Outlook on Crude Oil | MartinKronicle - Michael Martin
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Outlook on Crude Oil

Commodities are beautiful things to trade. It’s all about Supply and Demand. There are no analysts upgrades, dividends, Balance Sheet issues, nor Sarbanes-Oxley Act compliance issues.

The media reports about Crude Oil however, are always written like they are for equities: with bias towards causality. Here’s an example from the Associate Press:

Oil has rallied on investor optimism that the worst of the global economic downturn is over. Traders will get fresh data to mull this week when the U.S. releases a consumer confidence index for May and reports on sales of existing and new homes last month.

Let me humbly point out a few things:

  • there is no investor optimism anywhere
  • in the commodity space you have speculators or hedgers, not investors
  • no one needs to heat homes, new or otherwise, from May to September in the United States

The term mull is defined as to chew over: reflect deeply on a subject in the manner it’s used here. Um, commodity traders don’t mull unless they’re making a nice masala chai. Commodity speculators are largely technical traders of the trend following methodology. That means, yes – they read, study, and analyze the fundamentals. But no, they don’t mull things over. They enter and exit the Crude Oil market using Stop Orders.

Another curious addition, is the reference to the Consumer Confidence Index. Modeling a Crude Oil trade based on the CCI would be very far-reaching, and frankly, far-fetched:

Each month The Conference Board surveys 5,000 U.S. households. The survey consists of five questions that ask the respondents’ opinions about the following:

1. Current business conditions
2. Business conditions for the next six months
3. Current employment conditions
4. Employment conditions for the next six months
5. Total family income for the next six months

Source: WikipediA

There are two things in the near-term IMHO that may be adding to higher prices in Crude Oil.

The OPEC ministers will meet this week in Vienna to discuss production cuts. But not even they could put their econometric minds together to model something on Crude with these 5 questions. (My take is that cuts are not likely to happen.)

Iran will hold Presidential Elections on June 12, a few weeks away. Iran is the #2 Crude Oil producer in OPEC and any uncertainty about who controls the oil can cause higher prices.

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  • DavosSherman

    I’d agree that the media has it wrong.

    I’d respectfully ask if where oil has been trading has put any pressure on price as the resulting current price makes it impossible (?choice of word) to get the hard to reach oil?

    Also, after watching “A Crude Awakening” and seeing how countries cook their reserve numbers like Enron cooked its books: Could there be a supply side issue?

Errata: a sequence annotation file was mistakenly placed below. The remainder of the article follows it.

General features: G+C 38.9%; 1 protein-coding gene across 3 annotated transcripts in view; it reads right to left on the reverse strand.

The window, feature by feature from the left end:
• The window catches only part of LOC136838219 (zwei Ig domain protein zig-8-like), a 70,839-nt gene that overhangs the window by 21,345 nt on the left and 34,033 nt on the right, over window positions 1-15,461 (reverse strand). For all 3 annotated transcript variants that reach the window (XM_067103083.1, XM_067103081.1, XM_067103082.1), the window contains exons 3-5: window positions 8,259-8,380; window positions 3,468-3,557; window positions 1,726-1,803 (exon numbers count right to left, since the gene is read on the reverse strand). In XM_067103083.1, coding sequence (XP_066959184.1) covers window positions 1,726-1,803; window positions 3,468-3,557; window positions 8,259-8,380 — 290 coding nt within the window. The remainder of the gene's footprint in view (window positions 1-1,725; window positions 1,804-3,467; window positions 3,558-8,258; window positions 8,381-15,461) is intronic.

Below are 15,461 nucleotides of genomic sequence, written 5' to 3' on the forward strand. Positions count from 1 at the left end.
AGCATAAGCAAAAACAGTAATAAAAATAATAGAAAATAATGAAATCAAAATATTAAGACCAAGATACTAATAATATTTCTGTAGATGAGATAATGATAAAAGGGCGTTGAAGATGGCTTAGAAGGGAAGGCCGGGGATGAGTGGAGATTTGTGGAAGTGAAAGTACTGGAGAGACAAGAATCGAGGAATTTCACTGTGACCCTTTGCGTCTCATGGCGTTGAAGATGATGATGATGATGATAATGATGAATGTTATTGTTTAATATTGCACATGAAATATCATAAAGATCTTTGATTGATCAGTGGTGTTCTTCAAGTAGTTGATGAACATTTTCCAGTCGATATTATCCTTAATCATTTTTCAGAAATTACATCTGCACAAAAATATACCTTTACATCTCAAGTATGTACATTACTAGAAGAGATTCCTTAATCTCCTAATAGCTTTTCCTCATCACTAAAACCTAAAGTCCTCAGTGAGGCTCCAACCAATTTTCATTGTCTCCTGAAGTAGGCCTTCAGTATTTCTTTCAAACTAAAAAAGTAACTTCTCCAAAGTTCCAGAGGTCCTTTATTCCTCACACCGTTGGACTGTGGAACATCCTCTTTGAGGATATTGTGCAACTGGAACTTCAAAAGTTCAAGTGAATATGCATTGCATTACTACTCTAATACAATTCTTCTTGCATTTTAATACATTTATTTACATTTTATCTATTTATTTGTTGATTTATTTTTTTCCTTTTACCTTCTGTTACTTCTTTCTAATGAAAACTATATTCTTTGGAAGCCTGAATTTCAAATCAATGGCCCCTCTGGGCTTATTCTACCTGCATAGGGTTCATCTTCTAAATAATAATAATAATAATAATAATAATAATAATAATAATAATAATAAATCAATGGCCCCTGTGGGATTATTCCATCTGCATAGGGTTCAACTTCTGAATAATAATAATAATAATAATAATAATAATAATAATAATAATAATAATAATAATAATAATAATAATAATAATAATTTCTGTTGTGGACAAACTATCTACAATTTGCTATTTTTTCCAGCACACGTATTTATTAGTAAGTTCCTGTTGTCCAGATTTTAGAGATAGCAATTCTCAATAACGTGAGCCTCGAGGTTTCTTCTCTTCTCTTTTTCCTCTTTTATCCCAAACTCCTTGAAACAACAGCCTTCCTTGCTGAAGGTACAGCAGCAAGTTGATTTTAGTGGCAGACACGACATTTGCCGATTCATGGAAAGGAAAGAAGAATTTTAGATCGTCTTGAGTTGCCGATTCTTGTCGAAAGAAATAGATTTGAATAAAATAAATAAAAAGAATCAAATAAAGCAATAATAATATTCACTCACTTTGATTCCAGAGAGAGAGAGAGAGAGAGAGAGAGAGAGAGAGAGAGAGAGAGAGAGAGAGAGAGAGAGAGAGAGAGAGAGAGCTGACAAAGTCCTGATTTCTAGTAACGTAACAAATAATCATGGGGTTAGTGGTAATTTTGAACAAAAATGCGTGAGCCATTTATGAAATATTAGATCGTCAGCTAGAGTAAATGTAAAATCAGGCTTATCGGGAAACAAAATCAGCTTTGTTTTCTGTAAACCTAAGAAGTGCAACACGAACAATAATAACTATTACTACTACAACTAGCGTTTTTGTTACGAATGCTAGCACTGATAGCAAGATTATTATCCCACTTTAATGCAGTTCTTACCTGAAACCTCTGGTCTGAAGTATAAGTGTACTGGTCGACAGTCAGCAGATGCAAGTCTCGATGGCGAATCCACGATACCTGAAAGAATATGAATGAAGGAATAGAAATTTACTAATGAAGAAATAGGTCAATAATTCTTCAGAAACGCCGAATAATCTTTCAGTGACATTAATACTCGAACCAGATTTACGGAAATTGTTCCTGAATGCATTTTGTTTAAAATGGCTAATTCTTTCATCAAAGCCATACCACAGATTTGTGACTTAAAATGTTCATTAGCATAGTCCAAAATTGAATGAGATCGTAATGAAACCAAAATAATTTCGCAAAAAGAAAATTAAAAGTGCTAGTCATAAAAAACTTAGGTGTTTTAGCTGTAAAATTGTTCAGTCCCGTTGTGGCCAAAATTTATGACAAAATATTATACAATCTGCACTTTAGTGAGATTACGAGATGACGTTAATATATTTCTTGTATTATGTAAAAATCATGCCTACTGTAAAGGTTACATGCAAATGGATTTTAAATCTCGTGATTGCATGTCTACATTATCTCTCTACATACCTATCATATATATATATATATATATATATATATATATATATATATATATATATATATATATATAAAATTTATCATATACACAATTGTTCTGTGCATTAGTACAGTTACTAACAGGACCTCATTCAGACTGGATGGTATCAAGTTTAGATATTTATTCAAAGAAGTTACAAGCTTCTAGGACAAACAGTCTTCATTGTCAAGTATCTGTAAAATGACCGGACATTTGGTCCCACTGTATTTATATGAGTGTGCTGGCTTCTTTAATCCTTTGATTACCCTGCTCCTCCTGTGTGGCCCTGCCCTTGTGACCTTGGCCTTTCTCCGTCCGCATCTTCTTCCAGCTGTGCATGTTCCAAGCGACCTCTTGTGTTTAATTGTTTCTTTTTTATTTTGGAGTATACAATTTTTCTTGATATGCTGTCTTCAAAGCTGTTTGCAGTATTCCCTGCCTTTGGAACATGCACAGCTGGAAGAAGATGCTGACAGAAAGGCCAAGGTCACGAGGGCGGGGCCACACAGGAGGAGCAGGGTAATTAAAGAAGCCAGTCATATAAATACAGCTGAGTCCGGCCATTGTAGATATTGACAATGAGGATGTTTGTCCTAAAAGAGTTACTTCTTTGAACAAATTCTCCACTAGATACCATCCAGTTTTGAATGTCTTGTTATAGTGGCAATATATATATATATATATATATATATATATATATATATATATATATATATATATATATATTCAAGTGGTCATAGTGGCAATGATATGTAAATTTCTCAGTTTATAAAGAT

• DavosSherman

    I’d agree that the media has it wrong.

    I’d respectfully ask if where oil has been trading has put any pressure on price as the resulting current price makes it impossible (?choice of word) to get the hard to reach oil?

    Also, after watching “A Crude Awakening” and seeing how countries cook their reserve numbers like Enron cooked its books: Could there be a supply side issue?

  • Michael

    Davos –

    Thanks for your comment. Please see Kronicle TV Episode 3. It addresses the fact that many OPEC members, especially Saudi Arabia, overstate their reserves perennially. In doing so, they are able to sell more crude in the world markets at present.

    It will catch up with them. And when it does, we don’t want to be the last to leave that party.

  • Michael

    Davos –

    Thanks for your comment. Please see Kronicle TV Episode 3. It addresses the fact that many OPEC members, especially Saudi Arabia, overstate their reserves perennially. In doing so, they are able to sell more crude in the world markets at present.

    It will catch up with them. And when it does, we don’t want to be the last to leave that party.

  • Dale

    Don’t forget that estimated reserves are always changing; and, oil in storage is coming down. We may not need to heat homes, but we do like to gas up our cars and planes for summer vacations. Further, I would think more people are taking vacations closer to home — implying more gasoline and less jet/gasoil/h.o. usage. That’s going to require some time for refineries to adjust and lead to higher prices in gas and crude.

    The media always messes up what moves commodities. For example, take the whole WTI-Brent “decoupling:” total garbage. Once you consider the time required to do the physical arb, you see that you have to compare near WTI to next Brent and, poof, the decoupling is not such a story any more. Similar to how most writers always forget that most of the telling action is at the front of the curve.

  • Dale

    Don’t forget that estimated reserves are always changing; and, oil in storage is coming down. We may not need to heat homes, but we do like to gas up our cars and planes for summer vacations. Further, I would think more people are taking vacations closer to home — implying more gasoline and less jet/gasoil/h.o. usage. That’s going to require some time for refineries to adjust and lead to higher prices in gas and crude.

    The media always messes up what moves commodities. For example, take the whole WTI-Brent “decoupling:” total garbage. Once you consider the time required to do the physical arb, you see that you have to compare near WTI to next Brent and, poof, the decoupling is not such a story any more. Similar to how most writers always forget that most of the telling action is at the front of the curve.

  • Michael

    Good insight. Thank you for commenting.

  • Michael

    Good insight. Thank you for commenting.